I wasn’t delusional. I knew women can’t play in the NFL. Also, dragons are not real, and it’s been game over for Bonnie Prince Charlie for more than two centuries. So what, though? Fantasies are fantastical; that’s what makes them fun.

Some traditionalists would surely frown on these girlhood tendencies (imagination be damned). Many feminists, for their part, would find it heartbreaking that I felt compelled to keep my fantasies secret. I disagree with both groups.

To be sure, daydreams have aspirational elements. Even understanding that I couldn’t grow into an NFL quarterback, that fantasy gave imaginative life to some kind of real-world yearning (which presumably had something to do with competing successfully in more masculine settings). I think it was healthy to explore the contours of that aspiration as a child, in the safe and unbounded world of imagination. I also think it was healthy to spend time pondering the question: what kinds of goals would actually be appropriate for me as a woman?

Girls and Boys Face Different Life Challenges

Most historical societies have granted women somewhat greater license to push the boundaries of their gender-specific roles. It’s typically better to be a fierce girl than an effeminate boy. There are reasons for that.

To be born male is to be born with a rich array of physical and rational gifts, which have any number of possible applications and thus no obvious, particular one. The goal, as the boy matures, is to narrow the field of possibilities and prove himself capable of a more particular social contribution. The effeminate boy causes consternation to his parents because a boy is not capable of duplicating the woman’s most characteristic contribution. He can be a great many valuable things (a warrior, a scholar, a builder, an explorer, and so forth), but he cannot be a mother. That’s why most societies have very definitely not wanted their boys to be girlish.

A girl faces a different set of challenges. She is born with a blessedly burdensome biology, and a rational mind. Most likely she is slower, weaker, and less coordinated than her brothers. That is, in some sense, the price of one truly remarkable capacity that she does have: the ability to nurture nascent life in her very body. This is a beautiful thing, which we should encourage girls to embrace.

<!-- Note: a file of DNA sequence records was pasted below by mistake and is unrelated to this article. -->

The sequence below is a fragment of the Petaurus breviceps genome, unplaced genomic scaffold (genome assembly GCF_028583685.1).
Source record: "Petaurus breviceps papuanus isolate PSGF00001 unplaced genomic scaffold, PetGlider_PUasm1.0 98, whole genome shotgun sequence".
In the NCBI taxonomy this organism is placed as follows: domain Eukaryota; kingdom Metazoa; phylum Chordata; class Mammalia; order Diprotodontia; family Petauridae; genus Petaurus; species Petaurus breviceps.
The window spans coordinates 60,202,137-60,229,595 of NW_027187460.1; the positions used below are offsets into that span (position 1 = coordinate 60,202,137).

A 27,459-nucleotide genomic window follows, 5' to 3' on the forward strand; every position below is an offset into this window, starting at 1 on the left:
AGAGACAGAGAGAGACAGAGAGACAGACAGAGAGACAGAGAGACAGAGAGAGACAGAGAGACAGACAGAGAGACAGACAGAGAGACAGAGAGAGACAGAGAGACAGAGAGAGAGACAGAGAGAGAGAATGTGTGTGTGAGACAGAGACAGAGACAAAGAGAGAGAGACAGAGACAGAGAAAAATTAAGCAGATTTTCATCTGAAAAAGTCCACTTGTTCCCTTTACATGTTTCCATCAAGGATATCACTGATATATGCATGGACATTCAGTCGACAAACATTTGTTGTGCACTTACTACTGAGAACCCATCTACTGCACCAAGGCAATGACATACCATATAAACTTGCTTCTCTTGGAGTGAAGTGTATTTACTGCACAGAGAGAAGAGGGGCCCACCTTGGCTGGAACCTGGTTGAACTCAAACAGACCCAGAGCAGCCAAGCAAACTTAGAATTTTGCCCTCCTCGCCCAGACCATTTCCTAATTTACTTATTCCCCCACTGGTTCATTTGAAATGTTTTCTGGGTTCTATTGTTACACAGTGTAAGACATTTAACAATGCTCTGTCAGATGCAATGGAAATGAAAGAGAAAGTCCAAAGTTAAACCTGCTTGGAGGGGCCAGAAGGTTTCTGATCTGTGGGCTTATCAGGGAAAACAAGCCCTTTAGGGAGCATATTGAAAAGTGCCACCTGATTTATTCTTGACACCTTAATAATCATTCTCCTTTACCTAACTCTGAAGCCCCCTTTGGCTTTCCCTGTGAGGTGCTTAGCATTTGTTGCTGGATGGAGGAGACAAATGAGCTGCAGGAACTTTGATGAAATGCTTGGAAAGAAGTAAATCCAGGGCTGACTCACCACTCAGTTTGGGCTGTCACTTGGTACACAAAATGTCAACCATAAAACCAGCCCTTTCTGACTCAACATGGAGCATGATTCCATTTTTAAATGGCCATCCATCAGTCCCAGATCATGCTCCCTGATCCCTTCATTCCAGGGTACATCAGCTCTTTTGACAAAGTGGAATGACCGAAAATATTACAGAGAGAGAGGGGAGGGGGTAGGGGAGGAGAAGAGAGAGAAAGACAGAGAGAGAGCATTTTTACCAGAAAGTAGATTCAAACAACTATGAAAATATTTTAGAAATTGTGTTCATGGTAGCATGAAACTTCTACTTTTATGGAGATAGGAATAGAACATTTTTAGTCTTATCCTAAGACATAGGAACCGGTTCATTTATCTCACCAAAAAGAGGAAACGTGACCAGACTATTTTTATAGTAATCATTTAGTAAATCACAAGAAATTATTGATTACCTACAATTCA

She also has a distinct advantage over her brothers in that she doesn’t need to distinguish herself in some rarified field in order to prove her social value. Physiologically, she was built for maternity, and maternity is precious. At the same time, that blessing can seem extremely burdensome at times, when she as a rational person is drawn to goals and excellences that her body is under-equipped to pursue. Femininity can seem especially onerous in a woman’s reproductive years, when the biological burden is heaviest.

Although her physiology may point her towards a particular social role, the girl’s rational imagination is freer. It may wish to roam where the body cannot. She can admire the explorers, warriors, and prophets of history and legend. She can be excited by feats of daring or awesome displays of athleticism. This is not a rebellion against femininity.

A girl, after all, is a rational creature; as such, it is not contrary to her nature to admire the full range of human excellences. Gracefully navigating this interplay between (burdened) body and (less-burdened) mind is itself an aspect of the feminine experience, and necessary component of mature womanhood.

Try to Understand Competitive Females

Without question, some girls are more inclined than others to struggle with the burdensome aspects of the female physiology. Donna Reed’s interests and talents seemed well suited to the domestic sphere, so it was comparatively easy for her to flourish as a wife and mother. For Eowyn of Rohan, the challenges were more considerable; her domestic bliss was secured only after some battlefield heroics, and only through a marriage to a sympathetic gentleman-warrior. Representing half the human race, women can differ quite a lot from one another, and we should probably make our peace with that.